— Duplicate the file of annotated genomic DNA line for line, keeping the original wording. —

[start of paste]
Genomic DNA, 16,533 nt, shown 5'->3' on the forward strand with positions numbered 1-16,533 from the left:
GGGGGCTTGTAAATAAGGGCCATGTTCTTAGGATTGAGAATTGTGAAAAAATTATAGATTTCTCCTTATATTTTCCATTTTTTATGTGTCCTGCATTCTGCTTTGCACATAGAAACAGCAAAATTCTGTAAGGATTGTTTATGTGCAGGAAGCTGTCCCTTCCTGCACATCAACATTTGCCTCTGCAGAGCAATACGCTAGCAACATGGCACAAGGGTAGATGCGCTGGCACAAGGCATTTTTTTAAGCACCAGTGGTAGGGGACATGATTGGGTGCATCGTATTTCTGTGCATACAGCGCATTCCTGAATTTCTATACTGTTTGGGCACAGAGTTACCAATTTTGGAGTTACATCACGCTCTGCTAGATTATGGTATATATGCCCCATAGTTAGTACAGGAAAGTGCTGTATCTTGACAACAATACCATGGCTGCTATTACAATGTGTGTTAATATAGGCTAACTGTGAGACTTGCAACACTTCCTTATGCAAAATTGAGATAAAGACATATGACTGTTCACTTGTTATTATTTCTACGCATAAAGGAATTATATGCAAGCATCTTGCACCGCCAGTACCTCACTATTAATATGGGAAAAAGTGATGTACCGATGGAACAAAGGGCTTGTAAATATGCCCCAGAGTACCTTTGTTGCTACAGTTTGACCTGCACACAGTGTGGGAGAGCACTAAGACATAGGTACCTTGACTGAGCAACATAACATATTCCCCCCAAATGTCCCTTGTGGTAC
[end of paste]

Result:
Genomic DNA, 16,533 nt, shown 5'->3' on the forward strand with positions numbered 1-16,533 from the left:
GGGGGCTTGTAAATAAGGGCCATGTTCTTAGGATTGAGAATTGTGAAAAAATTATAGATTTCTCCTTATATTTTCCATTTTTTATGTGTCCTGCATTCTGCTTTGCACATAGAAACAGCAAAATTCTGTAAGGATTGTTTATGTGCAGGAAGCTGTCCCTTCCTGCACATCAACATTTGCCTCTGCAGAGCAATACGCTAGCAACATGGCACAAGGGTAGATGCGCTGGCACAAGGCATTTTTTTAAGCACCAGTGGTAGGGGACATGATTGGGTGCATCGTATTTCTGTGCATACAGCGCATTCCTGAATTTCTATACTGTTTGGGCACAGAGTTACCAATTTTGGAGTTACATCACGCTCTGCTAGATTATGGTATATATGCCCCATAGTTAGTACAGGAAAGTGCTGTATCTTGACAACAATACCATGGCTGCTATTACAATGTGTGTTAATATAGGCTAACTGTGAGACTTGCAACACTTCCTTATGCAAAATTGAGATAAAGACATATGACTGTTCACTTGTTATTATTTCTACGCATAAAGGAATTATATGCAAGCATCTTGCACCGCCAGTACCTCACTATTAATATGGGAAAAAGTGATGTACCGATGGAACAAAGGGCTTGTAAATATGCCCCAGAGTACCTTTGTTGCTACAGTTTGACCTGCACACAGTGTGGGAGAGCACTAAGACATAGGTACCTTGACTGAGCAACATAACATATTCCCCCCAAATGTCCCTTGTGGTAC